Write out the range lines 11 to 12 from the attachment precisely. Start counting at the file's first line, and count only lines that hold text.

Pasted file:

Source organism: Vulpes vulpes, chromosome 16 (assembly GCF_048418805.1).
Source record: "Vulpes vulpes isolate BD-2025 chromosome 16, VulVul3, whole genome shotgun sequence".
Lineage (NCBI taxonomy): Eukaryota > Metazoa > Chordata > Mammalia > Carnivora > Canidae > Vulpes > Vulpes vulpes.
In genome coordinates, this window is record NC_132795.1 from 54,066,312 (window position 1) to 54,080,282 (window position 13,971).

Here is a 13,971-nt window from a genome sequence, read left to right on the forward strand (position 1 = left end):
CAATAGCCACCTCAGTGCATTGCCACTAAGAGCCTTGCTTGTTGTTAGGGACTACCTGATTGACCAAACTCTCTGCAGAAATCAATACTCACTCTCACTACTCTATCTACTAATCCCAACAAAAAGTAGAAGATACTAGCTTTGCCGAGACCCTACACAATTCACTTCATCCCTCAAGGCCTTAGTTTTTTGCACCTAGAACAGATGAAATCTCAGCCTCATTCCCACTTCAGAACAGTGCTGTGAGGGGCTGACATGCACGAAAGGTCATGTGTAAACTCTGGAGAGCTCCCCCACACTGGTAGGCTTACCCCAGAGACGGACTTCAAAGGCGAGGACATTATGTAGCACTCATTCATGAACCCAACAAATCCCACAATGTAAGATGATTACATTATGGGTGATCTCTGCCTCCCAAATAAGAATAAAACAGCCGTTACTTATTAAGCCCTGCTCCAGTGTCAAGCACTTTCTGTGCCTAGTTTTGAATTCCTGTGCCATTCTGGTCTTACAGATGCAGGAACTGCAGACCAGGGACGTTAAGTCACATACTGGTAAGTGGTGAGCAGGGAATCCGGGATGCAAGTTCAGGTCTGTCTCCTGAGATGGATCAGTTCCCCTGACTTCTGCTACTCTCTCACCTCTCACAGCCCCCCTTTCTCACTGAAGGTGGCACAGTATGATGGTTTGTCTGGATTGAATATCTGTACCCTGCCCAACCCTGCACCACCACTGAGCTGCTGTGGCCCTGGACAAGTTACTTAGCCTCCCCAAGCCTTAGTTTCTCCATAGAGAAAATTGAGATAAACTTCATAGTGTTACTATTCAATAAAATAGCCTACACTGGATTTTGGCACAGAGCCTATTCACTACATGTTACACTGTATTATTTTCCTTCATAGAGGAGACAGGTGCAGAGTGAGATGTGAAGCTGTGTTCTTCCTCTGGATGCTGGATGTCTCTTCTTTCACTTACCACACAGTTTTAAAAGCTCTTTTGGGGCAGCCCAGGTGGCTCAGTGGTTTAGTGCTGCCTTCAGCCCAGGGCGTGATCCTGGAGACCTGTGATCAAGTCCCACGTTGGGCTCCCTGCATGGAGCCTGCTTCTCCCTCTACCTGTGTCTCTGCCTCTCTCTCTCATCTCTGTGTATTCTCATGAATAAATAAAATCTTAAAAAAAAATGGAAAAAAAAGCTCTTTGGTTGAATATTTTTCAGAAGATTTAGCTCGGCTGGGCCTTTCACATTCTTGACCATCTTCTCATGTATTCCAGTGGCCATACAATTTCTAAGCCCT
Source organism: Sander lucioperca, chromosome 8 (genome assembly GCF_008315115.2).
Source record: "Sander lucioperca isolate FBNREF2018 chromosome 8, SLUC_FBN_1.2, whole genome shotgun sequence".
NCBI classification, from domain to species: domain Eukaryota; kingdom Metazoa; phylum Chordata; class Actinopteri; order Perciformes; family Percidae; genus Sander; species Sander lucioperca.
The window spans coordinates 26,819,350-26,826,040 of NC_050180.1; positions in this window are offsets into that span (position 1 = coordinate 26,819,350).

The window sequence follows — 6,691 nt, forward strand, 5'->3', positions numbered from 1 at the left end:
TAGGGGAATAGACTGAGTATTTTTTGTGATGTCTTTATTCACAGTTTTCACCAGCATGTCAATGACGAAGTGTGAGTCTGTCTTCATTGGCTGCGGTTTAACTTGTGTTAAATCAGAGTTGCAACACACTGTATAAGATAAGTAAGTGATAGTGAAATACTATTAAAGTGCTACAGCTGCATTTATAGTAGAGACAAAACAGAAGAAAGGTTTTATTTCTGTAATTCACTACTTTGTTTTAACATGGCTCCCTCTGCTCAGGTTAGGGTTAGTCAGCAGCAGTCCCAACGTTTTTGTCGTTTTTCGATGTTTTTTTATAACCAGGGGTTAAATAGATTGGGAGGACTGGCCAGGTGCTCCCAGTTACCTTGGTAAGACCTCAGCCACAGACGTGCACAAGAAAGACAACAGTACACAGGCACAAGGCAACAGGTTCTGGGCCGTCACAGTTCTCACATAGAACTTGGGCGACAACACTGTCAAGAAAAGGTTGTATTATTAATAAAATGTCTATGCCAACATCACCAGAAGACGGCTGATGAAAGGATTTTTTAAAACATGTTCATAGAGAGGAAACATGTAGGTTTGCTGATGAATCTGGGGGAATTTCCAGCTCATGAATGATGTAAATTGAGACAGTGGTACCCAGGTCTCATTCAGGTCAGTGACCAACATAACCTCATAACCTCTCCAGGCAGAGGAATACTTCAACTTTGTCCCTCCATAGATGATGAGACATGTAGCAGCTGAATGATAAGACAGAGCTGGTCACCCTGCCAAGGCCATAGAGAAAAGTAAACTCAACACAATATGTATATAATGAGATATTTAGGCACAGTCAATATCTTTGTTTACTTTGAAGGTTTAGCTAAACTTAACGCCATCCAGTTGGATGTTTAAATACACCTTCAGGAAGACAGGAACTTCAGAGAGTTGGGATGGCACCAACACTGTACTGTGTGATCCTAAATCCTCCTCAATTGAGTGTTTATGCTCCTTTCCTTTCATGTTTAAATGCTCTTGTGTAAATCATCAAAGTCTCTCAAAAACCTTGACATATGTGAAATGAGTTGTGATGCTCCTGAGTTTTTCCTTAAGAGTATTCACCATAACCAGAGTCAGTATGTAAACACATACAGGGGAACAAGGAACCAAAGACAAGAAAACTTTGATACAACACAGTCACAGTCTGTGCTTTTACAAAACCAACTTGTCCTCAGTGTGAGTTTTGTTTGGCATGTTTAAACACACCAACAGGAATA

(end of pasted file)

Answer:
The window sequence follows — 6,691 nt, forward strand, 5'->3', positions numbered from 1 at the left end:
TAGGGGAATAGACTGAGTATTTTTTGTGATGTCTTTATTCACAGTTTTCACCAGCATGTCAATGACGAAGTGTGAGTCTGTCTTCATTGGCTGCGGTTTAACTTGTGTTAAATCAGAGTTGCAACACACTGTATAAGATAAGTAAGTGATAGTGAAATACTATTAAAGTGCTACAGCTGCATTTATAGTAGAGACAAAACAGAAGAAAGGTTTTATTTCTGTAATTCACTACTTTGTTTTAACATGGCTCCCTCTGCTCAGGTTAGGGTTAGTCAGCAGCAGTCCCAACGTTTTTGTCGTTTTTCGATGTTTTTTTATAACCAGGGGTTAAATAGATTGGGAGGACTGGCCAGGTGCTCCCAGTTACCTTGGTAAGACCTCAGCCACAGACGTGCACAAGAAAGACAACAGTACACAGGCACAAGGCAACAGGTTCTGGGCCGTCACAGTTCTCACATAGAACTTGGGCGACAACACTGTCAAGAAAAGGTTGTATTATTAATAAAATGTCTATGCCAACATCACCAGAAGACGGCTGATGAAAGGATTTTTTAAAACATGTTCATAGAGAGGAAACATGTAGGTTTGCTGATGAATCTGGGGGAATTTCCAGCTCATGAATGATGTAAATTGAGACAGTGGTACCCAGGTCTCATTCAGGTCAGTGACCAACATAACCTCATAACCTCTCCAGGCAGAGGAATACTTCAACTTTGTCCCTCCATAGATGATGAGACATGTAGCAGCTGAATGATAAGACAGAGCTGGTCACCCTGCCAAGGCCATAGAGAAAAGTAAACTCAACACAATATGTATATAATGAGATATTTAGGCACAGTCAATATCTTTGTTTACTTTGAAGGTTTAGCTAAACTTAACGCCATCCAGTTGGATGTTTAAATACACCTTCAGGAAGACAGGAACTTCAGAGAGTTGGGATGGCACCAACACTGTACTGTGTGATCCTAAATCCTCCTCAATTGAGTGTTTATGCTCCTTTCCTTTCATGTTTAAATGCTCTTGTGTAAATCATCAAAGTCTCTCAAAAACCTTGACATATGTGAAATGAGTTGTGATGCTCCTGAGTTTTTCCTTAAGAGTATTCACCATAACCAGAGTCAGTATGTAAACACATACAGGGGAACAAGGAACCAAAGACAAGAAAACTTTGATACAACACAGTCACAGTCTGTGCTTTTACAAAACCAACTTGTCCTCAGTGTGAGTTTTGTTTGGCATGTTTAAACACACCAACAGGAATA